Fiction to Reality?
Innovator Daniel Chu Wants to Create a Real “Spinner”
Can fiction become real? In Bridge Across the Ocean, Jack B. Rochester imagined The Spinner, a compact high-tech bicycle drive which produces and stores its own energy from pedaling. Pragmatc Innovation, a product development consultancy in Somerville, Massachusetts, certainly thinks it’s possible. After all, the communications satellite was proposed first by science-fiction writer Arthur C. Clarke in 1945.
Daniel Chu, Pragmatic’s founder and principal, says his firm’s motto is “Thoughtful product development, from napkin notes to a pallet-full of product.” He and his firm have had a string of innovation success stories, ranging from the Light Phone 2, a radical cellphone design, to Anda, an electronic sensing pollution/COVID mask. Now Daniel wants to take on the challenge of a battery-less electric bicycle.
“I read Jack Rochester’s novel, Bridge Across the Ocean, and was intrigued by his idea for the Spinner bicycle drive. It’s actually a brilliant concept. Electric bikes are clunky and heavy and only useful as long as the battery lasts. The Spinner has none of those issues. And it solves one of the biggest problems in cycling, getting that extra energy spurt when the rider needs it.”
In Rochester’s novel, four MIT students and cyclists become friends and form Smithworks, their own custom bike manufacturing company. Taiwanese Shieh-Seng “Luke” Lin, the high-tech partner, devises the Spinner. The Smithworks partners pitch in; they believe the Spinner will lead to the most revolutionary bike ever, but they need partners. Luke involves three Taiwanese companies—the largest bikemaker in the world, a microchip fabricator, and a ceramics foundry—to create one of the most unique and innovative business partnerships of the 21st century.
Sadly, before Luke can bring all four businesses to the negotiating table, while cycling he is tragically killed in a hit-and-run. The three remaining partners must carry on without him.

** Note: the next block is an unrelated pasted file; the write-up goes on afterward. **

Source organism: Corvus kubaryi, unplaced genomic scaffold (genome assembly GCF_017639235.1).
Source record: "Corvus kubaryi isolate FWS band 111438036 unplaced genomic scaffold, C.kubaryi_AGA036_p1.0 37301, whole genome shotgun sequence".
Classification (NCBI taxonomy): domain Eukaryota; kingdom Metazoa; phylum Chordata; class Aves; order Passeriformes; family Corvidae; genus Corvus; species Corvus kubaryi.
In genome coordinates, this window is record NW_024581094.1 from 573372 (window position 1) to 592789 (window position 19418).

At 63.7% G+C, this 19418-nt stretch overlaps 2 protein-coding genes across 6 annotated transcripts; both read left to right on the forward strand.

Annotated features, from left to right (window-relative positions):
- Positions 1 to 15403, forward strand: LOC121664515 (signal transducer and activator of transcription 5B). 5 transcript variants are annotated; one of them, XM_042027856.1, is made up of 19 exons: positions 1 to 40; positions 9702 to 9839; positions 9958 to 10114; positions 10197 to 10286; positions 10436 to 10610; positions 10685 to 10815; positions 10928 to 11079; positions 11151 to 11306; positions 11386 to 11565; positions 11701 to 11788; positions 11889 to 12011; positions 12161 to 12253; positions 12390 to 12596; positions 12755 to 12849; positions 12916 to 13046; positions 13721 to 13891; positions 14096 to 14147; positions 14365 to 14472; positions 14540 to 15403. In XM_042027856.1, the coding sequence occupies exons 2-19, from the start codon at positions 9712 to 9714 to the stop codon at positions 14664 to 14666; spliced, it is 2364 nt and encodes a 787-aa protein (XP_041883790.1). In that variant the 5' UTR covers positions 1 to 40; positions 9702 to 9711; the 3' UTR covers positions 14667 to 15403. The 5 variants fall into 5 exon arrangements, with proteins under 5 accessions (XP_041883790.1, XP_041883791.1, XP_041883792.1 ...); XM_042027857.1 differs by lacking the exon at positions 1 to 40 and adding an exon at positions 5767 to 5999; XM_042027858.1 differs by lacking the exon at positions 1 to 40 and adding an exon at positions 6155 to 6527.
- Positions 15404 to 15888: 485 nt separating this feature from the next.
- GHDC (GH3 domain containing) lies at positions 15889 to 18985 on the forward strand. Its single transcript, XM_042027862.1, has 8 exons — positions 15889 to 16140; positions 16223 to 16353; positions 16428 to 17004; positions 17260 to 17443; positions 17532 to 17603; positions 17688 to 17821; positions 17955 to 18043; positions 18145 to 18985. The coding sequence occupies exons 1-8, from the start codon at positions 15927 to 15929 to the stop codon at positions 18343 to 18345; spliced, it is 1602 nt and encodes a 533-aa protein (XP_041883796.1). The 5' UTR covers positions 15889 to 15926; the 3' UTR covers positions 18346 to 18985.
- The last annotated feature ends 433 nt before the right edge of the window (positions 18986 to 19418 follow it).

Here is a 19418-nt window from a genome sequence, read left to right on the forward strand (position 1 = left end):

“Taiwan has leadership in all these technologies,” says Chu, who worked in China for ten years before establishing Pragmatc in his home country, the United States. “Even though Jack probably thought the Spinner was just an interesting idea, I saw the real-world possibilities. The innovative ceramic flywheel assembly bolts on in place of the existing rear derailleur. The system captures energy during braking and downhill coasting. The innovation extends to the drive train, replacing a metal chain with a reinforced belt to reduce friction and energy loss.
“A good electric bike costs two to four thousand dollars,” he continues. “Giant manufactures Taiwan’s YouBikes for about NT10,000, or $330, per bike. Let’s say the drive train is an OEM and costs about $200, so the bike at cost is about $550 and sells for $699. I estimate the cost of the Spinner drive train at scale, including replacing the front crankset, at about $120. That $80 savings represents a significant cost-of-goods saving, and the Spinner’s practically maintenance-free.”
Pragmatc’s prototype Spinner design
Pragmatc’s studio-lab is abundant with modern fabrication tools and with their experience working with numerous types of manufacturers, the Spinner can progress from a 3D-printed prototype to production.
A Giant Toughroad bike leans against a nearby wall, stripped of its conventional drive train, with fittings to attach the Spinner ready and waiting.
“Now all we need is that first Spinner prototype to test it,” says Daniel.